Every now and then even the most hardened outdoorsy girl needs a wash. The RV and us are pretty zen about the whole deal and don’t think about it too often, but sometimes we do long for that lovely, shiny lustre…just to show off a bit, you know. We dry-camp quite a bit so when we go for a wash we sometimes have to be creative, and with a good 40 feet of beast to clean we do need to plan ahead. Here’s some of our squeaky clean secrets & a few alternatives to boot:
1/ Have Others do it for You - On the road there are quite places you can hand off this little task to others. Typical cost is ~$2/foot for a simple wash to upwards of ~$10/foot for wash & wax. If you have a rubber roof beware of the cleaners used to wash the RV (see #2 below).
- Mobile RV Washers: Some of the bigger RV park will have connections with mobile RV washers that come to your site. They tend to book out so ask before you arrive to set-up an appointment.
- Stop-Over Locations: For go-to places a lot of RV service shops will offer washing plus many truck stops will offer it too (e.g. Blue Beacon). Believe it or not we even saw an automatic, brushless drive-through RV wash in Sevierville, TN (first one I’ve ever seen), so apparently they do exist. However, the regular service stops are more common. Again, book ahead for an appointment.
2/ Do It Yourself - This is more our style and we usually bring out the ‘ol elbow grease every 3-4 months for just this job. Some private campgrounds allow you to wash with a hose, but many don’t (or charge a fee for it). You can also find do-it-yourself car washes with special large bays for RVers. We’re usually off in a State Park or forest somewhere so hose-cleaning is not an alternative for us. Here’s what we do:
- Body Cleaning - With a bucket, an extendable brush, and a cloth you can pretty happily clean just about any RV anywhere. We use a small amount of biodegradable car cleaner (Turtle Wax ICE) diluted in water. If you want a little extra cleaning power 1/3 cup of white vinegar will help prevent spotting. Then just dip the brush in the bucket, scrub and wipe to dry. NOTE/ Never, never using regular dish-washing or other detergents on your RV. They will strip wax and eventually dull the surface.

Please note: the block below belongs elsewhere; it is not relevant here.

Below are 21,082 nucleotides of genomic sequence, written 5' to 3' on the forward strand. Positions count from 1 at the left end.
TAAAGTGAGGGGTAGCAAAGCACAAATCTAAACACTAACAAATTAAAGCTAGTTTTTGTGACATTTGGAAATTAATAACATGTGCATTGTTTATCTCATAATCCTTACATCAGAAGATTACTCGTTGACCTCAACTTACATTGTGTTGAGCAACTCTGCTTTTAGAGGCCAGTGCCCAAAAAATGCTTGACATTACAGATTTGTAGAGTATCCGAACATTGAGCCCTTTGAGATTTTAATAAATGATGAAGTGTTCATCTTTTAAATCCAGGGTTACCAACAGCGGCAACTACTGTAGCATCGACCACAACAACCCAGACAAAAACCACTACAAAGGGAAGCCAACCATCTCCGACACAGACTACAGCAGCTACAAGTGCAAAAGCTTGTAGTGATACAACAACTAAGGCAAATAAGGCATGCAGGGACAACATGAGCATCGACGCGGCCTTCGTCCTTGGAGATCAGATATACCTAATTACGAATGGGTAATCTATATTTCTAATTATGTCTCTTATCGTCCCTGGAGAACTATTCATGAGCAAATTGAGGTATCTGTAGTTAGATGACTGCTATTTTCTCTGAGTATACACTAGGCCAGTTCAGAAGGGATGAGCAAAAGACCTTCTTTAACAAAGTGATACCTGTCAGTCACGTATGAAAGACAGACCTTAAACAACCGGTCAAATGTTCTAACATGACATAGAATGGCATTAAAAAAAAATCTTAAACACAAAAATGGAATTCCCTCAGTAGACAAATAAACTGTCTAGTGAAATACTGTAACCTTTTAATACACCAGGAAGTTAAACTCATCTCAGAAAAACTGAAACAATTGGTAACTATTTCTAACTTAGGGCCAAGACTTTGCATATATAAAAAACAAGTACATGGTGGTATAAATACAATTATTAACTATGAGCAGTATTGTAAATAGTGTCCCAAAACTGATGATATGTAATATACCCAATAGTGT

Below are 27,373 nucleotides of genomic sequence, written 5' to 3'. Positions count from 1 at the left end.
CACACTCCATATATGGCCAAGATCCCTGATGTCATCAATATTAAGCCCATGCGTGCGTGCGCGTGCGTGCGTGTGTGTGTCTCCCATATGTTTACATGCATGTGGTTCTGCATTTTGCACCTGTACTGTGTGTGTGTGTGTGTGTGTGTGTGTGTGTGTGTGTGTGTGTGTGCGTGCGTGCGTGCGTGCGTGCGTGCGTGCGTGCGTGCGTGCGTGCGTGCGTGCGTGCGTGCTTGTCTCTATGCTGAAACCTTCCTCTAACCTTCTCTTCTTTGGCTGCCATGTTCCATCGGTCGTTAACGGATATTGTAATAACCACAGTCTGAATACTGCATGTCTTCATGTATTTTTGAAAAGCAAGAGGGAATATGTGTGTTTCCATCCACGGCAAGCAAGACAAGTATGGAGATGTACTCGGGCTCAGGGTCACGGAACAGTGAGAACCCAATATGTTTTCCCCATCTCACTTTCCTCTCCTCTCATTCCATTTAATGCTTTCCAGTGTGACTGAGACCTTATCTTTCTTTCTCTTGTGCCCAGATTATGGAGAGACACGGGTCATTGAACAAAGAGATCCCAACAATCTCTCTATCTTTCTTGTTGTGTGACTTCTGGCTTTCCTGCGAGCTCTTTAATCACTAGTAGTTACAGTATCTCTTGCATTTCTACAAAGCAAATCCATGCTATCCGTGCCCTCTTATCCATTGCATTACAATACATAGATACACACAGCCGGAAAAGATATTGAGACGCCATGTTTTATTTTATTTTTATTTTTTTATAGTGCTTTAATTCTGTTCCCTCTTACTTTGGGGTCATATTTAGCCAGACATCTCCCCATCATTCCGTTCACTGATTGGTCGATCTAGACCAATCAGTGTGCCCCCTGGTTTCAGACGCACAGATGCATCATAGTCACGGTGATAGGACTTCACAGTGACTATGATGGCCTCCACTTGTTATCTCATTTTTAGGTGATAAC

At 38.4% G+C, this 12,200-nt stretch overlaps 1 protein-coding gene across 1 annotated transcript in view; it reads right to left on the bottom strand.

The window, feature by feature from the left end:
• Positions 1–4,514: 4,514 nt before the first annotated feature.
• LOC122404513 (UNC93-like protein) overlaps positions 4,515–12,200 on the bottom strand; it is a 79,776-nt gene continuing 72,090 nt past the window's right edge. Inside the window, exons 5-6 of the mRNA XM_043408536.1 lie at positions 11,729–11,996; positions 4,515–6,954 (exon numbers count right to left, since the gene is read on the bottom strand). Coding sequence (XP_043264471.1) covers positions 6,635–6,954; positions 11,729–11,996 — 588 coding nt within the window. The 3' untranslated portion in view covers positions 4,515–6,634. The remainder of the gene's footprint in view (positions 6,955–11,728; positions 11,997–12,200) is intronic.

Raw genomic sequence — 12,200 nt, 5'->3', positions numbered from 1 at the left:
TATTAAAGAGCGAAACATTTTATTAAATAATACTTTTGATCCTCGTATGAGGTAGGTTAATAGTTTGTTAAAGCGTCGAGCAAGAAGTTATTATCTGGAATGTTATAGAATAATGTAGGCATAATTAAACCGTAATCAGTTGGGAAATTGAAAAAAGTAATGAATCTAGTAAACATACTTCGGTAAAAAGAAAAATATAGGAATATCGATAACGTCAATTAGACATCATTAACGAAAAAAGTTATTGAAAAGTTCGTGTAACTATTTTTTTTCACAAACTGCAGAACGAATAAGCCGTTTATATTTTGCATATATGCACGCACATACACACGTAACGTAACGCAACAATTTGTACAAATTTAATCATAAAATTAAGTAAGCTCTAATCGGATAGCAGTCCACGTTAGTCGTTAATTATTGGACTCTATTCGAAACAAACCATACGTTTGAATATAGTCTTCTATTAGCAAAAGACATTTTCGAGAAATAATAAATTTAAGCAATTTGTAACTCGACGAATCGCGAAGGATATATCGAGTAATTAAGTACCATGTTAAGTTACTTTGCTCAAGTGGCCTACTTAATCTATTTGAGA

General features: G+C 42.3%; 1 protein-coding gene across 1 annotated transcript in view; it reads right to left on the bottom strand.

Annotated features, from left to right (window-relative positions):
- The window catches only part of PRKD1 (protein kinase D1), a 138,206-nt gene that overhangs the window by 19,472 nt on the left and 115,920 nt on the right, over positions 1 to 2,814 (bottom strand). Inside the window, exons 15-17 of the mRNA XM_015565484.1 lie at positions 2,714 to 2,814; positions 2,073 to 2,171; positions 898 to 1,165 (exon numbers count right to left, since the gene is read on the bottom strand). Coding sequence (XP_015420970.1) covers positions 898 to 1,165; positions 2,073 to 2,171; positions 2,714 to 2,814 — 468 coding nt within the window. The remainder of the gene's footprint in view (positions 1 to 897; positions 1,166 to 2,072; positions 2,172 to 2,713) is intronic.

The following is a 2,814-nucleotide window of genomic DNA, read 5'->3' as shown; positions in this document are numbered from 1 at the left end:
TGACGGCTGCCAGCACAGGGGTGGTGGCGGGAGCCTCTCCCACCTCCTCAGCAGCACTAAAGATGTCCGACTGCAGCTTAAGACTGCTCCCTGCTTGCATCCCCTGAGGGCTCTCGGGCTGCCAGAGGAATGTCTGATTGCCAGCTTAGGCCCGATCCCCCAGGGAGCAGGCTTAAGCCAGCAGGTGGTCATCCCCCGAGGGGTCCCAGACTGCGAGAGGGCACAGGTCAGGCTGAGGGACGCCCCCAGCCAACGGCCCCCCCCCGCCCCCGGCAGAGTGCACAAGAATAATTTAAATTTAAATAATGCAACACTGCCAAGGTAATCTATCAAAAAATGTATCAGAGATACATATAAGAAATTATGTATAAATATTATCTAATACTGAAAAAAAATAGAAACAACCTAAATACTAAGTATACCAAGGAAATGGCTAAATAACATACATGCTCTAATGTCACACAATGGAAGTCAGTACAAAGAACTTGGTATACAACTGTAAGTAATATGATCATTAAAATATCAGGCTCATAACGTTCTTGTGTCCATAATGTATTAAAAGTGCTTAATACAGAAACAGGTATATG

- Bug Cleaning - Like all roving bodies in the wild, we pick up a lot of bugs especially on the front of the RV. You can use bug cleaner or WD40 to help get these off, but our favorite method is a regular dryer sheet (the type you throw in the dryer for clothes). Dip the sheet in water and rub…bugs come off like magic. Then rinse & clean as normal.
- Roof Cleaning - If you have a EPDM rubber roof it’s a separate beast from the rest of the RV. The most important thing to remember is to avoid all petroleum distillates. Mild soapy water and a soft brush does the job. More on roof cleaning here.
- Waxing - Every year we’ll wax the monster to help protect and beautify. For a serious shine I like RejeX and we’ll usually knukle down for an all-over with that once a year. Another easy product to use is ProtectAll, which Walmart carries it in their RV section, as does Camping World. We use it for in-between cleans & touch-ups on the whole RV.
There’s plenty of other methods and cleaners out there (including a whole plethora of “waterless” cleaners), but we stick with the bucket, brush and cloth approach. With a few free days, and a little help from your friends you can have your girl gleaming like a new-born RV.
Where Are We Today?Dry-camping near Silver Springs, NV
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